7th Fleet Ships Engage in Synthetic Training
By Mass Communication Specialist 3rd Class Andrew Ryan Smith
YOKOSUKA, Japan Sailors aboard USS Stethem (DDG 63) engage in training with Navy assets from U.S. 3rd Fleet and Japan Maritime Self Defense Forces; without ever leaving the pier at Commander Fleet Activities Yokosuka’s berth eight.

Fleet Synthetic Training (FST) is an inter-linked digital training program allowing ships underway or pier side to conduct realistic combat training scenarios.

“FST training can cover ballistic missile defense, anti-surface, anti-submarine or anti-air warfare,” said Chief Warrant Officer Chris McKenzie, Stethem’s FST coordinator.
“We can also incorporate ships at sea, aircraft and land-based missile batteries, as well as Japan Maritime Self Defense Force units.”

FST was introduced in 2009 with the goal of reducing at-sea training time for ships, thus reducing operating costs. It also allows ships and units that are separated over great geographic distances to conduct integrated training with allied forces near and far. With the wide range of options available with FST, is has become one of the best options for forward deployed ships to conduct training.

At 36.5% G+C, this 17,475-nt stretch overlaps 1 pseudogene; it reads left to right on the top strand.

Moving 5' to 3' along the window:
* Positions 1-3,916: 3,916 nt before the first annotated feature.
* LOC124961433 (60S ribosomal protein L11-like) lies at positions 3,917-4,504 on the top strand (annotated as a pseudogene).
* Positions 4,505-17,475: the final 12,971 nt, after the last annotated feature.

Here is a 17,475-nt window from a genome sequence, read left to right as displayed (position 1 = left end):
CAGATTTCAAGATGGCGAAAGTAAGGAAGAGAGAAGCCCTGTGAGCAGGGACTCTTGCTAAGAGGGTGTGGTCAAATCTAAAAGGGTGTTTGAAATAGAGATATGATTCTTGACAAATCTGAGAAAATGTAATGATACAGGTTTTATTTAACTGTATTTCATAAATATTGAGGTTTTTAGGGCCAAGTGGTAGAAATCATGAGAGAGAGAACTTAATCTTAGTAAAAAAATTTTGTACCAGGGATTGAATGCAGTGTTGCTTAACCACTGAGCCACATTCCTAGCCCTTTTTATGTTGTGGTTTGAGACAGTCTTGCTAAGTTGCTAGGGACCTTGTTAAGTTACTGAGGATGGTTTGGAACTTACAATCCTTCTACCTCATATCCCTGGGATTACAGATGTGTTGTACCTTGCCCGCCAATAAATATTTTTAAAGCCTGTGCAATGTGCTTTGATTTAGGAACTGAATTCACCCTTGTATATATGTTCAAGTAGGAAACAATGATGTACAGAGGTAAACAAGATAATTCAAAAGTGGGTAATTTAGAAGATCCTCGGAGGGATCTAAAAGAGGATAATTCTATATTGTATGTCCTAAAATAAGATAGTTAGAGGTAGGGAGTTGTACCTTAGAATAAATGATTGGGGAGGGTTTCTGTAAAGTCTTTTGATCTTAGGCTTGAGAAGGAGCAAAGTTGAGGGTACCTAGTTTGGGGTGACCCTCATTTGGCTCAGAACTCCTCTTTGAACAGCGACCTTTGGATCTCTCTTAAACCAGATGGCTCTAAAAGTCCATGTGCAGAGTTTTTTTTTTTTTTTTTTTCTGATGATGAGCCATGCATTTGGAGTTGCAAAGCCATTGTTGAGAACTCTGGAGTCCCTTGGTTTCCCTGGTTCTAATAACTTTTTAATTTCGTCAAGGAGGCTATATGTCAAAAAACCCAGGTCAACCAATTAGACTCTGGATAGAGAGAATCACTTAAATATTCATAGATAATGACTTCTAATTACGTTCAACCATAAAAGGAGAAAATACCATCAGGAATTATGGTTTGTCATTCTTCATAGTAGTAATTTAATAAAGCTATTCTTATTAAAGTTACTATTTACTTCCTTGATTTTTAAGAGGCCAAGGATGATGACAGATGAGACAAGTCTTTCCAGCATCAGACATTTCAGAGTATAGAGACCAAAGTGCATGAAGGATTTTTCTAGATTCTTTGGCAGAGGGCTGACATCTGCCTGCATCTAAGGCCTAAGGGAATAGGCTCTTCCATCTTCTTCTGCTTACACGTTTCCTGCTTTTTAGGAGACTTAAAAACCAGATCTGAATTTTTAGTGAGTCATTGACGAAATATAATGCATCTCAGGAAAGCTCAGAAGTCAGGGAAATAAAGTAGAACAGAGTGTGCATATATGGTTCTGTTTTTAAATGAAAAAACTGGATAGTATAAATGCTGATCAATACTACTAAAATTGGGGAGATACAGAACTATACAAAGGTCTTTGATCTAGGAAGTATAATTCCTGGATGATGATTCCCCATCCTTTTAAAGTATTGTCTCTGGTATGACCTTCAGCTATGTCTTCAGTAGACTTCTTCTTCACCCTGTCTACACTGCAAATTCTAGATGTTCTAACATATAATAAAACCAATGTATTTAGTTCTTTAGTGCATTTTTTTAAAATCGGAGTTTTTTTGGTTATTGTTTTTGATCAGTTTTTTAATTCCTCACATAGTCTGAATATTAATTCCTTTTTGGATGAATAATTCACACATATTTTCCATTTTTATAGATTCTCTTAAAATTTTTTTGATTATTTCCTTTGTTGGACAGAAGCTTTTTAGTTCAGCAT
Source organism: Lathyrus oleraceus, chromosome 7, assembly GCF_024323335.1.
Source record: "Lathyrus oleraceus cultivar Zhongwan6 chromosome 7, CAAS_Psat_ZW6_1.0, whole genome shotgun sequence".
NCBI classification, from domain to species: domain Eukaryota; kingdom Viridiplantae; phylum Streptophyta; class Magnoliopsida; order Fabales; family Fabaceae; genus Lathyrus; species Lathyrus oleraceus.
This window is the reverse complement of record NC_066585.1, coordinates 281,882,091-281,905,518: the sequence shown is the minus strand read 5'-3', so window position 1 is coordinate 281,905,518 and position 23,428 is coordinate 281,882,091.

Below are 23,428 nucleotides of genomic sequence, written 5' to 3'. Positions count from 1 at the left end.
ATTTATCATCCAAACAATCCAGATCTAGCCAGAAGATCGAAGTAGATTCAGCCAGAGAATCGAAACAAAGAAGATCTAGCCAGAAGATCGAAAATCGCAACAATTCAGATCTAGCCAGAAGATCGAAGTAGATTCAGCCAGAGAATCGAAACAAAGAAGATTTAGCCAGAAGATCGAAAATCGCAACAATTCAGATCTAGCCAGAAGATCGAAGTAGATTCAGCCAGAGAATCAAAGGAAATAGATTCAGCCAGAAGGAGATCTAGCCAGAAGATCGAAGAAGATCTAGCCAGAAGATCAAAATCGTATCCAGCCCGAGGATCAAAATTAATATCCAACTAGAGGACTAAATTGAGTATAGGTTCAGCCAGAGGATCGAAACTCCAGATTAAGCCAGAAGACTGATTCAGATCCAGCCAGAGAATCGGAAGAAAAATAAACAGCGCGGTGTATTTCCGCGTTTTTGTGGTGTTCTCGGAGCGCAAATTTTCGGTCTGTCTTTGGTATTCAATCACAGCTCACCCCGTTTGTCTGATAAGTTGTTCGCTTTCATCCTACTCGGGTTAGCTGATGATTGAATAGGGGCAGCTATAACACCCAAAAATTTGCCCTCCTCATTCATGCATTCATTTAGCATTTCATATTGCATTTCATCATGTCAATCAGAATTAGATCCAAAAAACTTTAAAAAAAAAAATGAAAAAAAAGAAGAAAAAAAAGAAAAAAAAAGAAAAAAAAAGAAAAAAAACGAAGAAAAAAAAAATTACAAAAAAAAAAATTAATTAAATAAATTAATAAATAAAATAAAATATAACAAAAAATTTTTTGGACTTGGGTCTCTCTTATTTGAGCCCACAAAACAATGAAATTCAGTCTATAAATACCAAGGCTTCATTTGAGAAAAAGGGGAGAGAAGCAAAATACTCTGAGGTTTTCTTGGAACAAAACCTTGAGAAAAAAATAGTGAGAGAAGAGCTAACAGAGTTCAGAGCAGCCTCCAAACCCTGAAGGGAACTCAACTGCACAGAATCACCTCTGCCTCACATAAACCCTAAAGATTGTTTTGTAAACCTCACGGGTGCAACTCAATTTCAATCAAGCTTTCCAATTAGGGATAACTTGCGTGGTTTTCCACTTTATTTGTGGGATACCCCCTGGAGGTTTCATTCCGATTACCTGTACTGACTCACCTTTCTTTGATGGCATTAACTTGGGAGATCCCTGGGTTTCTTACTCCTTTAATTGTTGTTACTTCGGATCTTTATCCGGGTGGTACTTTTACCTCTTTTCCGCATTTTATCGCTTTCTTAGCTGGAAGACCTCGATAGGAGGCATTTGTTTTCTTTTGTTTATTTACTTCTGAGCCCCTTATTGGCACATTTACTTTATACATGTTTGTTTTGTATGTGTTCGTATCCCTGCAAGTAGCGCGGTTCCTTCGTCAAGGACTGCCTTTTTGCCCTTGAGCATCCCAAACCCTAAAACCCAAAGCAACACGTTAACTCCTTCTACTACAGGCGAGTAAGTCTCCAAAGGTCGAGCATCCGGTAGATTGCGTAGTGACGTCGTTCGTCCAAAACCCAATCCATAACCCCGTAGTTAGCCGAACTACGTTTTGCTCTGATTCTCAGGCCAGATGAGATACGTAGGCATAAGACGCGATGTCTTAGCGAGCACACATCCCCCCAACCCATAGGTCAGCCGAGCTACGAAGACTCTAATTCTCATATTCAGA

“My mission as ballistic missile defense officer (BMDO) is to alert other elements out of radar range of a missile headed their direction,” said Lt. j.g. Jhon Alseide, Stethem’s BMDO. “This training is one of the best tools we have to prepare for real world scenarios.”

FST gives each command access to low cost training that can be tailored to the individual unit’s needs. It also allows greater flexibility in training schedules, and allows ships to be better prepared for whatever challenges they may have to meet.

“This is some of the best preparation for real world missions,” said McKenzie. We not only get hands on training with the equipment, but we also coordinate with ships from other countries and other areas of operation.”

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